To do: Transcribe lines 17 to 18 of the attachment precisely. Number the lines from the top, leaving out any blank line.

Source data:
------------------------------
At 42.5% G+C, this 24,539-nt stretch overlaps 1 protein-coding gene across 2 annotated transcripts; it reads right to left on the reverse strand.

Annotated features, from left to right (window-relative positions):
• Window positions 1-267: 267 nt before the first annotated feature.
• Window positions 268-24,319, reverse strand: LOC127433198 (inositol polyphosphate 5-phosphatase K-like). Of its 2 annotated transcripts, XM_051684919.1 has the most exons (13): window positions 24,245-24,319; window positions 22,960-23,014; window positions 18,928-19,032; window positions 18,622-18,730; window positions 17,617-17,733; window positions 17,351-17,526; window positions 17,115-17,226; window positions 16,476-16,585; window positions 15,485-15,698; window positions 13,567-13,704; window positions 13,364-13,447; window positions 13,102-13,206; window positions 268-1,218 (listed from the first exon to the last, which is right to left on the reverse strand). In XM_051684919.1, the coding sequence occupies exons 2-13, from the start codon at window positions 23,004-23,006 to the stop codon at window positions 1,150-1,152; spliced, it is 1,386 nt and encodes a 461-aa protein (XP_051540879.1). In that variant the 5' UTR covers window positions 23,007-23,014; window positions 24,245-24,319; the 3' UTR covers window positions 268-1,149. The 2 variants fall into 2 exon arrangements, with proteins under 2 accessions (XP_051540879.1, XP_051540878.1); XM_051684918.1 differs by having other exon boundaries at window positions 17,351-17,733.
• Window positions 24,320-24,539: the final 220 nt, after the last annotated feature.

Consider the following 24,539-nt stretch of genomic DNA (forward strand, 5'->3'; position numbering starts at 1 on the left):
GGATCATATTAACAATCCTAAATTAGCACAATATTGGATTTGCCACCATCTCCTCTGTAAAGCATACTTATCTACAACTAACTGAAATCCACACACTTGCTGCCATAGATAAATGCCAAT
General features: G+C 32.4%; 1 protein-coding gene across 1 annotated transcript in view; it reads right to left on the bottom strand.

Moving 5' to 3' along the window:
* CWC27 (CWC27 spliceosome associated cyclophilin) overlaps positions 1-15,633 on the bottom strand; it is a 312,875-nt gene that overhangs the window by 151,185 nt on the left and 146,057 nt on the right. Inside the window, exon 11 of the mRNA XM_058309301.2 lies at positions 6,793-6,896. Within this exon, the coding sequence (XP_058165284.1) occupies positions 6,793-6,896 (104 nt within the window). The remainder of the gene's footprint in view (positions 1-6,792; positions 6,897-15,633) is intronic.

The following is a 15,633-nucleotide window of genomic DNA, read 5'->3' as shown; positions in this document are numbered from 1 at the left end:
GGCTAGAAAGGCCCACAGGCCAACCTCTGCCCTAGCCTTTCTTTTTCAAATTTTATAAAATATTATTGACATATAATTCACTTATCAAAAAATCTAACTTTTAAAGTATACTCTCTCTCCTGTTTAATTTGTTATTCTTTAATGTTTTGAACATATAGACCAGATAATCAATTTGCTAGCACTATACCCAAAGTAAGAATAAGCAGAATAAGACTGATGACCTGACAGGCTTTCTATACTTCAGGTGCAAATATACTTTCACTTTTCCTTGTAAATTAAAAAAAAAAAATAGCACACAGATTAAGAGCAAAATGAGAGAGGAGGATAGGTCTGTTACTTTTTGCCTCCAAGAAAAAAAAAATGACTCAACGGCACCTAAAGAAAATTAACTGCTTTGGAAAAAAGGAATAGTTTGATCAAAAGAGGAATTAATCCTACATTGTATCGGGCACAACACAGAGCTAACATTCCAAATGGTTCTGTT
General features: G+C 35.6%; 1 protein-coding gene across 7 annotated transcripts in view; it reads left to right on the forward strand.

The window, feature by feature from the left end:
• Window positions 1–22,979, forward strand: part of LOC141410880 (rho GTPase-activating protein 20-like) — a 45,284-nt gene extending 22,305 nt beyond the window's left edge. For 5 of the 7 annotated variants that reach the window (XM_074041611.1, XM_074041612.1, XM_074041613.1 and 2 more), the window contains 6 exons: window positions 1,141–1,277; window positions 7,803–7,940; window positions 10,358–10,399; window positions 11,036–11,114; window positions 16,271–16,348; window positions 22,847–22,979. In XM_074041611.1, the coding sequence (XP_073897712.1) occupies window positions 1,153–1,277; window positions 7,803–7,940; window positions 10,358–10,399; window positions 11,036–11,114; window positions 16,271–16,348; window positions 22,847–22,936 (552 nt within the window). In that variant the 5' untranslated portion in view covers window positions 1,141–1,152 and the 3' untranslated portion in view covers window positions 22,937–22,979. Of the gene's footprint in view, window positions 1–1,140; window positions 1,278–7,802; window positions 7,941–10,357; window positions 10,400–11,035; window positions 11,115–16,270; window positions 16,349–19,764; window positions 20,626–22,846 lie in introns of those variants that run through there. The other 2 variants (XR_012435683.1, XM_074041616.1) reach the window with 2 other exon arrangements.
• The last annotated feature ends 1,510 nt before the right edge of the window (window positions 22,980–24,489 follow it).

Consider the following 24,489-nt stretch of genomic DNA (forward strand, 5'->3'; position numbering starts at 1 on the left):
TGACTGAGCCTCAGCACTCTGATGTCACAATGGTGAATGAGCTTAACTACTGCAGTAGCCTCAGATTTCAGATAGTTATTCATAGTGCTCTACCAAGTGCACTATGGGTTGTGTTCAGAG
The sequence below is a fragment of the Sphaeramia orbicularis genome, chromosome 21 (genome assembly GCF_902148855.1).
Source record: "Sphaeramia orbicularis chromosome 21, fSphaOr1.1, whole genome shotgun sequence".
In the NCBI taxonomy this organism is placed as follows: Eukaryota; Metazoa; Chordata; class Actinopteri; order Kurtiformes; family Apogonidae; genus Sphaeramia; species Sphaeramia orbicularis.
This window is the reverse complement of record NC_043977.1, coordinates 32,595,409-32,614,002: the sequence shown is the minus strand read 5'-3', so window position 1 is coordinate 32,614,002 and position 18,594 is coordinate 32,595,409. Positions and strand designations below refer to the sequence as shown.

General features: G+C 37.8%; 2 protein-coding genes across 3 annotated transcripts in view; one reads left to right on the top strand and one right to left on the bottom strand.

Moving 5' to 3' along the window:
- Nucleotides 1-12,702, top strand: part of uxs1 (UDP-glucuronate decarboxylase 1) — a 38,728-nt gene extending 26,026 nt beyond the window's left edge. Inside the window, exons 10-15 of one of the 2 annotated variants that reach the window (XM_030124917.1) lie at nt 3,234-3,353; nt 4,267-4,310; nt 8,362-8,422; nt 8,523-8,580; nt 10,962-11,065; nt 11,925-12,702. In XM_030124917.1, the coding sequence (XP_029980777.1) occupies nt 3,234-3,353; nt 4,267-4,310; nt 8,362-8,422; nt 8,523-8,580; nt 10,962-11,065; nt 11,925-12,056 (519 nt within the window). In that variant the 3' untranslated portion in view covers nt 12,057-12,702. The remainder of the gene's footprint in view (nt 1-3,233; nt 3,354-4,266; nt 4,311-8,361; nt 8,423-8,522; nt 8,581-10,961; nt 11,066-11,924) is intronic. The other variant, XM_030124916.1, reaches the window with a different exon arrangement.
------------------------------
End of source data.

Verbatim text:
Consider the following 24,489-nt stretch of genomic DNA (forward strand, 5'->3'; position numbering starts at 1 on the left):
TGACTGAGCCTCAGCACTCTGATGTCACAATGGTGAATGAGCTTAACTACTGCAGTAGCCTCAGATTTCAGATAGTTATTCATAGTGCTCTACCAAGTGCACTATGGGTTGTGTTCAGAG